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About the Artwork

Boating, 1874. Édouard Manet. Oil on canvas. H. O. Havemeyer Collection, Bequest of Mrs. H. O. Havemeyer, 1929
Manet summered at Gennevilliers in 1874, often spending time with Monet and Renoir across the Seine at Argenteuil, where Boating was painted. Beyond adopting the lighter touch and palette of his younger Impressionist colleagues, Manet exploits the broad planes of color and strong diagonals of Japanese prints to give inimitable form to this scene of outdoor leisure. Rodolphe Leenhoff, the artist’s brother-in-law, is thought to have posed for the sailor but the identity of the woman is uncertain.

Shown in the Salon of 1879, Boating was deemed "the last word in painting" by Mary Cassatt, who recommended the acquisition to the New York collectors Louisine and H.O. Havemeyer.

About the Artist

By all accounts, the sociable Manet was on good terms with many of his peers. He had met Edgar Degas in 1859, when they both copied paintings at the Louvre; he befriended Berthe Morisot, who eventually married his younger brother; and he spoke with countless others during the now-famous evening gatherings at the Café Guerbois. His first encounter with Claude Monet was strained due to Manet’s belief that Monet was copying his style in "despicable pastiches," then signing them with a signature too close to Manet’s own. After the confusion was cleared, the men became close, as is obvious in a work such as The Monet Family. Boating, also painted during the summer of 1874, records a moment when Manet, Monet, and Auguste Renoir painted together at Argenteuil, a suburb northwest of Paris. That spring, Degas, Monet, and Morisot were among the artists who exhibited together as the Société Anonyme des Artistes Peintres, Sculpteurs, Graveurs (an event more commonly referred to as the first Impressionist exhibition). Manet declined invitations to participate in this or any of the seven subsequent exhibitions organized by the group. They nonetheless influenced one another and shared an interest in modern subjects, plein-air painting, bright colors (often purchased ready-made, in tube form), and visually arresting cropping (inspired by both photographs and Japanese prints).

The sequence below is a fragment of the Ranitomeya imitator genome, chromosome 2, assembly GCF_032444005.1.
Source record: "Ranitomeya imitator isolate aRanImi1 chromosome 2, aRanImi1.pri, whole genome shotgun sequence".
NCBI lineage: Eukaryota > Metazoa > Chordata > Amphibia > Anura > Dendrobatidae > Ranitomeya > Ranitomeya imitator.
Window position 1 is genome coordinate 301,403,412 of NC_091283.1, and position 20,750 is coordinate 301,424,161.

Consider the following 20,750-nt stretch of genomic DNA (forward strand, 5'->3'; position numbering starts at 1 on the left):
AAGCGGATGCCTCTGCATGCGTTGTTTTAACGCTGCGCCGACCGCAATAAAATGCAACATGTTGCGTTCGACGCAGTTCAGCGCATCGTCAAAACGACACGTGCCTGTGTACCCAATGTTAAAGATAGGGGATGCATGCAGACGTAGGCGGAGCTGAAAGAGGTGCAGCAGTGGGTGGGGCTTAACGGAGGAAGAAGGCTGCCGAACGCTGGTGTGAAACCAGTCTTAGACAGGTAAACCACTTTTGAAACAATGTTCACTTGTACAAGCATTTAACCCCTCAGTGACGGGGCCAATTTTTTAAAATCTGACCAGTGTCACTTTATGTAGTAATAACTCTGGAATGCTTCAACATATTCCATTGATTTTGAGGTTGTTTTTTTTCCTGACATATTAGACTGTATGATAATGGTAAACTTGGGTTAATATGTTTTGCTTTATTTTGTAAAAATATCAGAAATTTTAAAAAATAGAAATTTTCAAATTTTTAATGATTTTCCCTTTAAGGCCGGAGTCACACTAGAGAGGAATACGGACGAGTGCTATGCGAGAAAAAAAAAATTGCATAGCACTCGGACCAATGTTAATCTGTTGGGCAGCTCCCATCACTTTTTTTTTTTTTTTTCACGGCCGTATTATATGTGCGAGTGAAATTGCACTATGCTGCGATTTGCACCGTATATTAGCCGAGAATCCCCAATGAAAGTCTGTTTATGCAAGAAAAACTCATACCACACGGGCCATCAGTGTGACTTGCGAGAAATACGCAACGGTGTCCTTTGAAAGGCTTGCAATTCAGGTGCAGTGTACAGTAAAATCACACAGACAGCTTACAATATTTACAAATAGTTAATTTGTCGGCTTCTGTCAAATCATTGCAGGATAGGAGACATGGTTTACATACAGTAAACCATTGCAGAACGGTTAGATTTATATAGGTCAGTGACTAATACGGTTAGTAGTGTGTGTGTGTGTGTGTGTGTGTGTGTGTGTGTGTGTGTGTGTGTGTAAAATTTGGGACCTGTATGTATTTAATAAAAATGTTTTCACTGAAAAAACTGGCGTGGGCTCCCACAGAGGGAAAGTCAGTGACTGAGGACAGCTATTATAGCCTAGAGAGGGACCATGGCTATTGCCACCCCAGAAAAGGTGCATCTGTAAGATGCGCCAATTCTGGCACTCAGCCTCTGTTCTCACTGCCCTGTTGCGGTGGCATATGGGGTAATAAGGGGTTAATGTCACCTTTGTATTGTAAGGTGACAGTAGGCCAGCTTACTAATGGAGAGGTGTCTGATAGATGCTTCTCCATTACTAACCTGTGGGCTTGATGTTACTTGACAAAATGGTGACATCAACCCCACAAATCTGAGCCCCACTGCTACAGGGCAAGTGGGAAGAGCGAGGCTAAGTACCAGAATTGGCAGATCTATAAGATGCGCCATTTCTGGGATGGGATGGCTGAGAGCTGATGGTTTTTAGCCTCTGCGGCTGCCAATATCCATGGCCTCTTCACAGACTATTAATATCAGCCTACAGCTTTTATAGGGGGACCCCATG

When Manet’s health began to deteriorate toward the end of the decade, he was advised to take a cure at Bellevue. In the summer of 1880, he rented a villa in that Parisian suburb, and he painted his last portrait of his wife, the Dutch-born pianist Suzanne Leenhoff, in the villa’s garden. The following spring, he won a second-class medal at the Salon for his portrait of Henri Rochefort (Kunsthalle, Hamburg), and in the fall he was made a Chevalier of the Legion of Honour. He continued to work until his premature death in April 1883.

Within a year, a posthumous exhibition of 179 of his paintings, pastels, drawings, and prints was organized at the École des Beaux-Arts, the officially sanctioned art school. At least one critic commented on the irony of the location for an artist whose works had been ridiculed and refused by so many Salon juries. It seems unlikely that Manet would have minded. He himself wrote that he had "no intention of overthrowing old methods of painting, or creating new ones." The critic Louis Gonse viewed things slightly differently. "Manet is a point of departure, the symptomatic precursor of a revolution," he wrote. To this day, Manet is still considered by many art historians to be the father of modernism.

Source: Rabinow, Rebecca. "Édouard Manet (1832–1883)." In Heilbrunn Timeline of Art History. New York: The Metropolitan Museum of Art, 2000–. (October 2004)

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